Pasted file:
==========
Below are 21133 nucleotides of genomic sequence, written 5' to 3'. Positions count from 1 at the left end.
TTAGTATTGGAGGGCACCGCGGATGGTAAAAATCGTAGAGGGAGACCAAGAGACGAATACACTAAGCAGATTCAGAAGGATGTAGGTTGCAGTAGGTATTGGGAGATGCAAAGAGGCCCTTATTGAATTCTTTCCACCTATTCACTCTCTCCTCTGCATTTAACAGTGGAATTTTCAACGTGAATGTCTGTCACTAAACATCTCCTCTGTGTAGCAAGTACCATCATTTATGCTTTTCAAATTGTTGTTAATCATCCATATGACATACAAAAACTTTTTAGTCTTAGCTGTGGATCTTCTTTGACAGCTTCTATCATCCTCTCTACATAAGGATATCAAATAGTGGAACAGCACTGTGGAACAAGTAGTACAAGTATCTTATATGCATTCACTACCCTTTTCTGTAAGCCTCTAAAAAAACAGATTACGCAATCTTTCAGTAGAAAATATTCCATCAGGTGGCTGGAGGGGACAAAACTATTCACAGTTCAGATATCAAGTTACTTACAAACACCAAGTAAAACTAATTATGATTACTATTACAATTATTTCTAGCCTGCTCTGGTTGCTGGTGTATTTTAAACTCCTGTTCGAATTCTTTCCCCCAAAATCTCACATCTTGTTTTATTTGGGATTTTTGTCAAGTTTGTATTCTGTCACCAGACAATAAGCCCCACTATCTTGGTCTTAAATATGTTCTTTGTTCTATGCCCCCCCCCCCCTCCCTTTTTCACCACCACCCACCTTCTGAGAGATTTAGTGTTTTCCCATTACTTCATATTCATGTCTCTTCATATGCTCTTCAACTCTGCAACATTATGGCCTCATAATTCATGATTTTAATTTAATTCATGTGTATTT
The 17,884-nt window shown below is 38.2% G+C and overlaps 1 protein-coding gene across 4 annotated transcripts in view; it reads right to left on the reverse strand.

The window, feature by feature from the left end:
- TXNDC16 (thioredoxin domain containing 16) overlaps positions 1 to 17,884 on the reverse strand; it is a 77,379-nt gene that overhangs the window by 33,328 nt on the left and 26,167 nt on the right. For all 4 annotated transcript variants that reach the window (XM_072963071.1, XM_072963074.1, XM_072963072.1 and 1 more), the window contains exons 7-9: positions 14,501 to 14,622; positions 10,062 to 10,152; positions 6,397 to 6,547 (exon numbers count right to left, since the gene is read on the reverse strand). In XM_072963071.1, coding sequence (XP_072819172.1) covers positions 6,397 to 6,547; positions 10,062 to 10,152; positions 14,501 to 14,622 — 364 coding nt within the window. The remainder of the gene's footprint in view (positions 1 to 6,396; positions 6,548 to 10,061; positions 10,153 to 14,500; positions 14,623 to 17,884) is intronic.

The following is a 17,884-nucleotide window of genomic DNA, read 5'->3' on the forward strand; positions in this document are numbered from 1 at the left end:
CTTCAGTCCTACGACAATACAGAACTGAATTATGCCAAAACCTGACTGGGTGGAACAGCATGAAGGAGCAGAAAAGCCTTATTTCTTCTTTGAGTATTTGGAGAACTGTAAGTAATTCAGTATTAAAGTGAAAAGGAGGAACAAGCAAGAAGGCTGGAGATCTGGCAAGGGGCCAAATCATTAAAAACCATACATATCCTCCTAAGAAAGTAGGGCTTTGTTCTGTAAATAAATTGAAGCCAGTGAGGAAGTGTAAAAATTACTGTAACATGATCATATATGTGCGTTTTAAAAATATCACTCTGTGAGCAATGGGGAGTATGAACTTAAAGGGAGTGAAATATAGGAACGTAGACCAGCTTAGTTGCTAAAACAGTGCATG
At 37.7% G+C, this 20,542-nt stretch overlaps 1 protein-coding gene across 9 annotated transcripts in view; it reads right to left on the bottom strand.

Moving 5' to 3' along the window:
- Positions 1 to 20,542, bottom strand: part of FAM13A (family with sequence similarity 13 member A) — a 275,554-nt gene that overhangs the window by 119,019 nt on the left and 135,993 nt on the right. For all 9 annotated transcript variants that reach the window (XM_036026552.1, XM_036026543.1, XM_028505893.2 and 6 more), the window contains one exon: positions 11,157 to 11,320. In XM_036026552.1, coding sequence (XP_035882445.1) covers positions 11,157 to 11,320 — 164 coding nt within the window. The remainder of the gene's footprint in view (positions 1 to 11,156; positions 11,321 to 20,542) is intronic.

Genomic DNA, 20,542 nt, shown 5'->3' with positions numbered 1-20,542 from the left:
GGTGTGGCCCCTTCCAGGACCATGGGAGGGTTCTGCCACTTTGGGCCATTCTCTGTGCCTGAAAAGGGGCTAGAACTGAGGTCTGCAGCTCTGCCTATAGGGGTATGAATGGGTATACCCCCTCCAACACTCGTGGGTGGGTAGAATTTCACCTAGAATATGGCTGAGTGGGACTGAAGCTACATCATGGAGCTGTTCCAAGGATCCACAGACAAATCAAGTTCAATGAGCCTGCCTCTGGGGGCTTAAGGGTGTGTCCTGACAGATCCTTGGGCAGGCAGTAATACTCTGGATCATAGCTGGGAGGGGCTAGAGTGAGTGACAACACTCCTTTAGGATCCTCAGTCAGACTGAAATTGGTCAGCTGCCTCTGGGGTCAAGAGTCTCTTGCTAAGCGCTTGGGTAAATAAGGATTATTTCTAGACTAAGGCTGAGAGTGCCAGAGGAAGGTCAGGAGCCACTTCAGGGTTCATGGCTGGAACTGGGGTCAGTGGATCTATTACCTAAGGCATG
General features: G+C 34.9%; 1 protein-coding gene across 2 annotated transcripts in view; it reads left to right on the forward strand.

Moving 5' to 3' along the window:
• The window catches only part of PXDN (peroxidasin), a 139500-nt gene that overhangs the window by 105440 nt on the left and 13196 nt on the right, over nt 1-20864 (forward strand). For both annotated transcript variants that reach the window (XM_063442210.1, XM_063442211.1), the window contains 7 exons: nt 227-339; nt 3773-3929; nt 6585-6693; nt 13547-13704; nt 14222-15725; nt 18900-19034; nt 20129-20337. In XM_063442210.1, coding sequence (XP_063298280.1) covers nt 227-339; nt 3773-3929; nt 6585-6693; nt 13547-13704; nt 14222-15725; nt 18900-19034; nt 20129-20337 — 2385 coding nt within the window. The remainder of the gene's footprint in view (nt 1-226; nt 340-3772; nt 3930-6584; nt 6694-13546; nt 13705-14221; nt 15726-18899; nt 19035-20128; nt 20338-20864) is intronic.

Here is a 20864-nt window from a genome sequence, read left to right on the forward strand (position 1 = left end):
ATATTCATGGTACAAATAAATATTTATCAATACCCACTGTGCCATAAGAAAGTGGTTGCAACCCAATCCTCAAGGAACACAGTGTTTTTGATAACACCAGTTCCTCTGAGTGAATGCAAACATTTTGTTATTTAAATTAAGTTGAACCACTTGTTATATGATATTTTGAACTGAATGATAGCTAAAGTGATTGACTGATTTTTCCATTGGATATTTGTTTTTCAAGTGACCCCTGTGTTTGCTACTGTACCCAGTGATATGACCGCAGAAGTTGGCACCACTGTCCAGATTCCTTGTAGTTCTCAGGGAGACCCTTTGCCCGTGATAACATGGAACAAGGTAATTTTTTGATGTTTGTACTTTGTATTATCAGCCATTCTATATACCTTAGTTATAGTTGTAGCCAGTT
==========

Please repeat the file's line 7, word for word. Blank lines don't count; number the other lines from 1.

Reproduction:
CTTCAGTCCTACGACAATACAGAACTGAATTATGCCAAAACCTGACTGGGTGGAACAGCATGAAGGAGCAGAAAAGCCTTATTTCTTCTTTGAGTATTTGGAGAACTGTAAGTAATTCAGTATTAAAGTGAAAAGGAGGAACAAGCAAGAAGGCTGGAGATCTGGCAAGGGGCCAAATCATTAAAAACCATACATATCCTCCTAAGAAAGTAGGGCTTTGTTCTGTAAATAAATTGAAGCCAGTGAGGAAGTGTAAAAATTACTGTAACATGATCATATATGTGCGTTTTAAAAATATCACTCTGTGAGCAATGGGGAGTATGAACTTAAAGGGAGTGAAATATAGGAACGTAGACCAGCTTAGTTGCTAAAACAGTGCATG